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Beer
A bowl dating to the Early Bronze Age I. (Yoli Shwartz/IAA)

A bowl dating to the Early Bronze Age I. (Yoli Shwartz/IAA)

The latest archaeological find in Israel sheds light on drinking habits 5,000 years ago, when ancient Egyptians enjoyed a good beer in the same area that would one day become Tel Aviv.

Tel Aviv was the vibrant “city that never sleeps” already thousands of years ago and the beverage of choice was beer, according to new archaeological discoveries in the heart of the modern city.

Fragments of ancient pottery vessels used to prepare beer were recently discovered in excavations conducted by the Israel Antiquities Authority (IAA), and evidence indicating the presence of an ancient Egyptian population from more than 5,000 years ago is being exposed currently on HaMasger Street in downtown Tel Aviv in salvage excavations prior to the construction of office buildings.

Diego Barkan, director of the archaeological excavation on behalf of the IAA, said that they uncovered 17 pits that were used to store agricultural produce in the Early Bronze Age (3500-3000 BCE). They discovered, among the hundreds of pottery shards that characterize the local culture, a number of fragments of large ceramic basins that were made according to Egyptian tradition and used to prepare beer. These vessels were manufactured with organic material, such as straw temper, in order to strengthen them, a method not customary in the local pottery industry.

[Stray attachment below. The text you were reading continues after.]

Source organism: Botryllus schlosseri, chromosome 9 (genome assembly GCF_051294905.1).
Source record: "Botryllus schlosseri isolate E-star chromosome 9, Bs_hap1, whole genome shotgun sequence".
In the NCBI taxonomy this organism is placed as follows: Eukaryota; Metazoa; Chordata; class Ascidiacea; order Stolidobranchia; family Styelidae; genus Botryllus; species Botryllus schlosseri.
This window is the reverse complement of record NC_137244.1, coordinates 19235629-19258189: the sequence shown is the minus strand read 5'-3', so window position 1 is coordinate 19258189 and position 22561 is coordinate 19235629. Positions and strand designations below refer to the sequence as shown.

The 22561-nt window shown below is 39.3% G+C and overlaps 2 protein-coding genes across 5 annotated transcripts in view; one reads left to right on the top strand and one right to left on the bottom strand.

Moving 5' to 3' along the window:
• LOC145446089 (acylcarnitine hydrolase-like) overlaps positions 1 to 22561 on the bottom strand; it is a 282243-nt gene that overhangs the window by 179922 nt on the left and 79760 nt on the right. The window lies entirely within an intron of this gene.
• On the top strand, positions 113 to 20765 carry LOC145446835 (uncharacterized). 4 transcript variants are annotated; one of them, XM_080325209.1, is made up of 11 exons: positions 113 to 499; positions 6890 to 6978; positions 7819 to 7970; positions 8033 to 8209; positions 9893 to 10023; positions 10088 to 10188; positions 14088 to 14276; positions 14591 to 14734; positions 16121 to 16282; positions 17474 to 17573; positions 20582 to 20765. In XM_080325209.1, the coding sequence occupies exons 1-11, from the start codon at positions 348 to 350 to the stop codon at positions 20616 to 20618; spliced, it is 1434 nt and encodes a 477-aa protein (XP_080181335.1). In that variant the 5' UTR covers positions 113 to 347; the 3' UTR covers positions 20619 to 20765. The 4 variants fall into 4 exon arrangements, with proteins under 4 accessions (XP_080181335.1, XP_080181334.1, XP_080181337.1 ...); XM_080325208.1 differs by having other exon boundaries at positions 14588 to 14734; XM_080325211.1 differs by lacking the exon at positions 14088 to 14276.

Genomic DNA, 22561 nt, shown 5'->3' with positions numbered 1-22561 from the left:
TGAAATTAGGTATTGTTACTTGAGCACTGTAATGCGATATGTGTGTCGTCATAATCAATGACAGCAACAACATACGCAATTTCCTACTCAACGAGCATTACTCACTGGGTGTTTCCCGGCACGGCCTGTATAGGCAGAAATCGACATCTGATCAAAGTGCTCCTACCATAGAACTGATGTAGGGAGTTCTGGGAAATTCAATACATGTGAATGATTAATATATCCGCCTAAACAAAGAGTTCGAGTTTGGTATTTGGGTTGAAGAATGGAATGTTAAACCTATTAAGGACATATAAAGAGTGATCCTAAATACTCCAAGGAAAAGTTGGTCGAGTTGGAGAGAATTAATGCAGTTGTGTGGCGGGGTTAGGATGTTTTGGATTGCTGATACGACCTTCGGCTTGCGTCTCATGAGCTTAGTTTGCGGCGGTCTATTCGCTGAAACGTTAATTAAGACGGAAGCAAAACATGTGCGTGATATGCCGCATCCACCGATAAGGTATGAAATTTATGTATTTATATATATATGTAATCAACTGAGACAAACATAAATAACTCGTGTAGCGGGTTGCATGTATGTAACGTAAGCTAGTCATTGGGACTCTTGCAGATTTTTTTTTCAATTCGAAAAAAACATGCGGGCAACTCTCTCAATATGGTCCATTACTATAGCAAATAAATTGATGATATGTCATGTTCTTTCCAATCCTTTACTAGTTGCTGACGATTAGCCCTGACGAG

Vessels such as these were found in the Egyptian administrative building that was excavated at Ein Besor in the Negev. On the basis of previously conducted excavations in the region, the IAA knew there was an Early Bronze Age site in Tel Aviv, but this excavation is the first evidence of an Egyptian occupation in the center of Tel Aviv at that time. This is also the northernmost evidence available of an Egyptian presence in the Early Bronze Age.

Ancient Egyptian Presence in Land of Israel

“Until now we were only aware of an Egyptian presence in the northern Negev and southern coastal plain, whereby the northernmost point of Egyptian occupation occurred in Azor. Now we know that they also appreciated what the Tel Aviv region had to offer and that they, too, knew how to enjoy a glass of beer, just as Tel Avivians do today,” Barkan said.

Bronze dagger found, against the backdrop of the excavation and the towers. (Yoli Shwartz/IAA)

Bronze dagger found against the backdrop of the excavation and towers. (Yoli Shwartz/IAA)

Beer was the “national drink of Egypt” in ancient times, and it was a basic commodity like bread. Beer was consumed by the entire population, regardless of age, gender or status. It was made from a mixture of barley and water that was partially baked and then left to ferment in the sun. Various fruit concentrates were added to this mixture in order to flavor the bee, which was filtered in special vessels prior to use. Excavations conducted in Egypt’s delta region uncovered breweries indicating that beer was already being produced in the mid-fourth millennium BCE.

Barkan said that a bronze dagger and flint tools dating 6,000 years ago to the Chalcolithic period were also found at the site.

By: Aryeh Savir
Staff Writer, United with Israel 

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